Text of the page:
Contemporary debates on Israel are often so polarized – with right-wingers in the West dubbing the whole Palestinian movement as terroristic while the left-wingers make rather exaggerated allegations against Israel –that both obscure the truth and frustrate attempts for a solution that can guarantee peace and co-existence. The disproportionate media coverage and condemnation of Israel’s war crimes, at times when similar or worse crimes happen in other parts of the world, does contribute to a Jewish sense of insecurity. For instance, when the 2014 Israel-Gaza conflict was going on, thousands of left-wing activists took to the streets across the world condemning Israel, and, in some cases, even supporting the Islamist Hamas. About the same time, the Islamic State massacred hundreds of Yezidi Kurds in Northern Iraq and captured over a thousand Yezidi women as sex-slaves. These incidents, however, did not provoke the same outrage as Israel did. Apprehensive of trends in the left that selectively targeted Israel, Beauvoir astutely notes how this only contributes to the militarization of that state as ‘fear and isolation lead to a rigid attitude of refusing any measure that is not immediately a security measure.’ (317) Her perspicacious writings on the subject are a must read for Israelis and Palestinians and their respective supporters today.

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Excerpt from my review of Chomsky’s On Anarchism

Posted in International, Liberation Struggles, Politics by Karthick RM on December 8, 2014

Read full review at The Oxonian Review

Inspired by anarchist ideas, the Kurdish struggle in the Middle East led by the Kurdistan Workers’ Party (PKK) and its affiliated groups is a particularly successful and spectacular movement. Though initially conceived as a Kurdish nationalist-cum-Marxist-Leninist movement, it evolved into a movement that seeks to transcend barriers of nations and states, and seeks instead to establish autonomous sovereign communes of peoples based on equitable distribution of resources, mutual recognition, and tolerance. The PKK-led Kurdish struggle, under the theoretical guidance of its founder-leader Abdullah Ocalan, is based on direct democracy and grassroots participation. It is of note here that Ocalan was greatly influenced by the ideas of the American anarchist Murray Bookchin. The latter’s idea of “libertarian municipalism”, the creation of local level democratic bodies as opposed to a centralised state apparatus, contributed to the development of Ocalan’s idea of “democratic confederalism” which forms the theoretical basis for the praxis of the PKK. Even though a critical situation like the one with which the Kurds are now faced—confronting ISIS—requires strict military discipline, the vanguard of the Kurdish struggle has not established a vertical decision-making process, choosing instead a more horizontal approach to cultivating cadres and leaders.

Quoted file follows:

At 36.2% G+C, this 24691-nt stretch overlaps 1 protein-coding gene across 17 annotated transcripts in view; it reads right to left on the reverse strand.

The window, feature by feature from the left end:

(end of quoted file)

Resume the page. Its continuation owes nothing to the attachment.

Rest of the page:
The effects of such an approach can be seen in the enthusiastic participation of Kurdish women in the struggle. Unlike most nationalist movements that symbolically use the bodies of women in the peak of a military campaign but send them “back to the kitchen” once the goals are achieved, the Kurdish struggle in Kobane involves women as an integral, organic part. Kurdish women in Kobane are the agents of their own liberation, and are as politically equipped at resisting chauvinism within their own communities as they are fierce in resisting the brutalities of ISIS. Few movements in the world have been able to rival the PKK when it comes to gender parity. And, while Chomsky himself has written little on the Kurdish struggle, it might actually be the best contemporary example to validate his own position on the moral superiority of anarchism.